Multi-type branching models to describe cell differentiation programs


Dr Robert Nordon


Graduate School of Biomedical Engineering, UNSW


Fri, 16/03/2012 - 1:00pm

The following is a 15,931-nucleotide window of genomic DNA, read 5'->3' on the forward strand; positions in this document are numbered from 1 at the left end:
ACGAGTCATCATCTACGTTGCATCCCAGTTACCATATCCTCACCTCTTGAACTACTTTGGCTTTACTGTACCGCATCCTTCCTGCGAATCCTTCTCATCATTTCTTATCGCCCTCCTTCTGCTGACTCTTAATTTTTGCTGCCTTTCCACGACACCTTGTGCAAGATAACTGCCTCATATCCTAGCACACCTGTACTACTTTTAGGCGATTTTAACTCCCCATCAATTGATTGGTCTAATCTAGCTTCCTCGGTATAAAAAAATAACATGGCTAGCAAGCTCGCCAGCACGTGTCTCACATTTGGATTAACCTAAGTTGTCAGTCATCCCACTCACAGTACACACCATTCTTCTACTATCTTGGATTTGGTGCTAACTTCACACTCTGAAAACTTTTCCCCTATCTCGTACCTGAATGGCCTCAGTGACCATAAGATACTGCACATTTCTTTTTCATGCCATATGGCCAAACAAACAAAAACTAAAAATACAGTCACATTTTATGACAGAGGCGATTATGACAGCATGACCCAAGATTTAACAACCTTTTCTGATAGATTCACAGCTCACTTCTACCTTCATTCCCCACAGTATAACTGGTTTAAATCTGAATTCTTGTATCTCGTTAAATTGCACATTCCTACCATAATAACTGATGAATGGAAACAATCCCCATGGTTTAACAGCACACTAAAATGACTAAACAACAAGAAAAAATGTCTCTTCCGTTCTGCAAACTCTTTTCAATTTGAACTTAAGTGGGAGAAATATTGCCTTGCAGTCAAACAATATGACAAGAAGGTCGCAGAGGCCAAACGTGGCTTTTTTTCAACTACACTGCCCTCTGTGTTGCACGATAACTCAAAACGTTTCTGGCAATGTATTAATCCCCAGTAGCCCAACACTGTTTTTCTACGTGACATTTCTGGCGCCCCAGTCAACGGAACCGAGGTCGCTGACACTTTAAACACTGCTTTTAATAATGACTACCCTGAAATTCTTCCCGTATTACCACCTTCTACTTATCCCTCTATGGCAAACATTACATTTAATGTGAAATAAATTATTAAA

Cell proliferation and differentiation is described by a multi-type branching process, a probability model that defines the inheritance of cell type. Cell type is defined by i) a repression index related to the time required for S-phase entry and ii) phenotype as determined by cell markers and division history. The inheritance of cell type is expressed as the expected number and type of progeny cells produced by a mother cell given her type. Expressions for the expected number and type of cells produced by a multi-cellular (bulk culture) system are derived from the general model by making the simplifying assumption that cell generation times are independent. The multi-type Smith-Martin model (MSM) makes the further assumption that cell generation times are lag-exponentially distributed with phenotype transitions occurring just before entry into S-phase. The inheritance-modified MSM (IMSM) model includes the influence of generation time memory so that mother and daughter generation times are correlated. The expansion of human cord blood CD34+ cells by haematopoietic growth factors was division tracked in bulk culture using carboxyfluorescein diacetate, succinimidyl ester (CFDA-SE). The MSM model was fitted to division tracking data to indentify cell cycle length, and the rates of CD34 antigen down-regulation and apoptosis. The IMSM model was estimated for mouse granulocyte-macrophage progenitors using live cell imaging data. Multi-type branching models describe cell differentiation dynamics at both single- and multi-cell scales, providing a new paradigm for systematic analysis of stem and progenitor cell development.

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